On Mon, 2007-09-03 at 19:58 +0200, ROSSIER Daniel wrote:
> >On Mon, 2007-09-03 at 14:11 +0200, ROSSIER Daniel wrote:
> >> Hello,
> >> I'm doing a small RT application using the I2C driver from Linux.
> >> At a certain time, when the task is activated and data are written to
> >> the I2C bus,
> >> the driver waits for a IRQ that confirmed the data have been sent out.
> >> The write function
> >> actually polls a variable state until a timeout or a state change
> >> occurring on reception of that IRQ (done by the handler).
> >> However, since driver functions are called from the Xenomai domain,
> >> the IRQ handler is not processed
> >> at the reception since the hander belongs to the Linux domain. It ends
> >> up with a timeout
> >> during the write.
> >> I implemented a local ISR within the Xenomai application, but the
> >> propagation of IRQ is not performed
> >> while the task is running.
> >Which is expected. All the pipeline abstraction relies on the very
> >fundamental assumption that domains run by priority order, which in turn
> >means that a high priority domain must run until all the pending work is
> >processed, and a Xenomai task in a runnable state represents some
> >pending work for the Xenomai domain. Make your Xenomai task sleep on
> >some synchronization object (likely a RTDM one) for synchronizing with
> >the code which signals the wakeup condition, and the pending IRQ will
> >flow down to Linux as expected. Busy waiting for such condition is a
> >dead end here.
> Ok, I totally agree. I've tried to use a rtdm_event object which I've
> declared in the Linux driver side. Then, the write function is called from a
> RT task,
> then it calls rtdm_event_wait() at a certain point, and the i2c ISR performs
> a rtdm_event_signal()
> to wake up the RT task. However, I got a kernel crash when rtdm_event_wait()
> is called.
Make sure to test the return of rtdm_event_wait() in your loop. Maybe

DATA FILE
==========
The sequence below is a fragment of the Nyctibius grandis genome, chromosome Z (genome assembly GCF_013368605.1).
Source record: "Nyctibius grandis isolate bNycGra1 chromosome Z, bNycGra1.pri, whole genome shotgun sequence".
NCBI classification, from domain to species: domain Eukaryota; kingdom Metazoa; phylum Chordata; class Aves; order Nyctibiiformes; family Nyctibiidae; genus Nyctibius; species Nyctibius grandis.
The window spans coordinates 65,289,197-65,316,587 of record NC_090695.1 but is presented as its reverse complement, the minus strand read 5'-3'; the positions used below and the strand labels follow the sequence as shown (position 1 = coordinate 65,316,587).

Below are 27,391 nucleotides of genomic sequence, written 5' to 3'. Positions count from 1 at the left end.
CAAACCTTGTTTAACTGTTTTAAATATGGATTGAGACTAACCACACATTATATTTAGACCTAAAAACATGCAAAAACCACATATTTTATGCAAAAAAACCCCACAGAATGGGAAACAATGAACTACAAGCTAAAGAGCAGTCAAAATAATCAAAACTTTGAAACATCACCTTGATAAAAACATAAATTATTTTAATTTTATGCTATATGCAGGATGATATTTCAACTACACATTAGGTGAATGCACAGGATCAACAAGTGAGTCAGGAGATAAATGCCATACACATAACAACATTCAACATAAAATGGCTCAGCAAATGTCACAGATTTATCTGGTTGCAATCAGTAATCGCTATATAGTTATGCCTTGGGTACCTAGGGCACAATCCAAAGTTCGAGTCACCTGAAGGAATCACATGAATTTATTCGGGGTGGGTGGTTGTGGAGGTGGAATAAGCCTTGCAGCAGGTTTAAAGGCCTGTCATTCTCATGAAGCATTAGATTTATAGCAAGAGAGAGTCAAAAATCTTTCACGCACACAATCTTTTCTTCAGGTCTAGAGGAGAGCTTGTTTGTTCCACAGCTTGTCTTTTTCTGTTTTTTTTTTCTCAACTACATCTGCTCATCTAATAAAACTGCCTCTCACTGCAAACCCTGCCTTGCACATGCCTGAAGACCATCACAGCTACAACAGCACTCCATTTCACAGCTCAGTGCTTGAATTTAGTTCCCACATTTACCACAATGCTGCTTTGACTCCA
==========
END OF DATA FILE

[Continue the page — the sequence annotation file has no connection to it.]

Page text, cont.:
its fails and returns with some error code you don't detect, causing an
infinite tight loop.
> The i2c driver is statically linked in the kernel (zImage), but I'm not sure
> if I'm right declaring a rtdm object in the kernel directly. Can you confirm?
If you want to keep the i2c driver statically bound to the kernel, you
don't have any other choice than defining the RTDM object the same way,
except by using some hairy indirect reference to such object via a
pointer, which would be uselessly complex in any case.
> Another point where I'm not sure: does a call to rtdm_event_signal() suspend
> the execution
> of the linux ISR,
Yes, at least if the RT task is pending on the object at the time it is
signaled. Your RT task has higher priority than the Linux kernel running
one of its ISRs.
> or will the ISR terminate properly before yielding to the RT task?
No. The Linux ISR will be preempted immediately by posting the object.
> Because it might complicate the work between the (partially finished, without
> unmasked IRQ) handler
> and the RT task...
It's complicated because the design you are trying to implement has a
flaw: you want to make a high priority task synchronize on a low
priority event. Maybe you should consider moving the i2c interrupt
handler as a Xenomai ISR. What prevents you from doing that?
> Thanks in advance for the clarification.
> >> Is there a way to tell Adeos to forward the IRQ to the Linux domain
> >> with no delay
> >> so that the Linux handler can be called? or do I need to re-implement
> >> the ISR in the Xenomai application?
> >Your code cannot be on both side of the same fence. Either you want a
> >real-time guarantee for interrupt delivery and task dispatching and you
> >need a Xenomai ISR to process IRQs to wake-up some Xenomai task; or, you
> >don't need any guarantee, but still want Linux to process the i2c IRQs
> >just for the purpose of recycling some vanilla code, and in such a case,
> >you need to make the Linux IRQ handler wake up the Xenomai task. In the
> >latter case, the Xenomai task (in primary RT mode) must sleep at some
> >point waiting for the wake up event, there is no sideways possible here.
> >You may call rt_sem_v() or sem_post(), or a rtdm object signaling
> >routines from a Linux context to wake up a real-time sleeper.
> >> Thanks for any hints.
> >> Daniel
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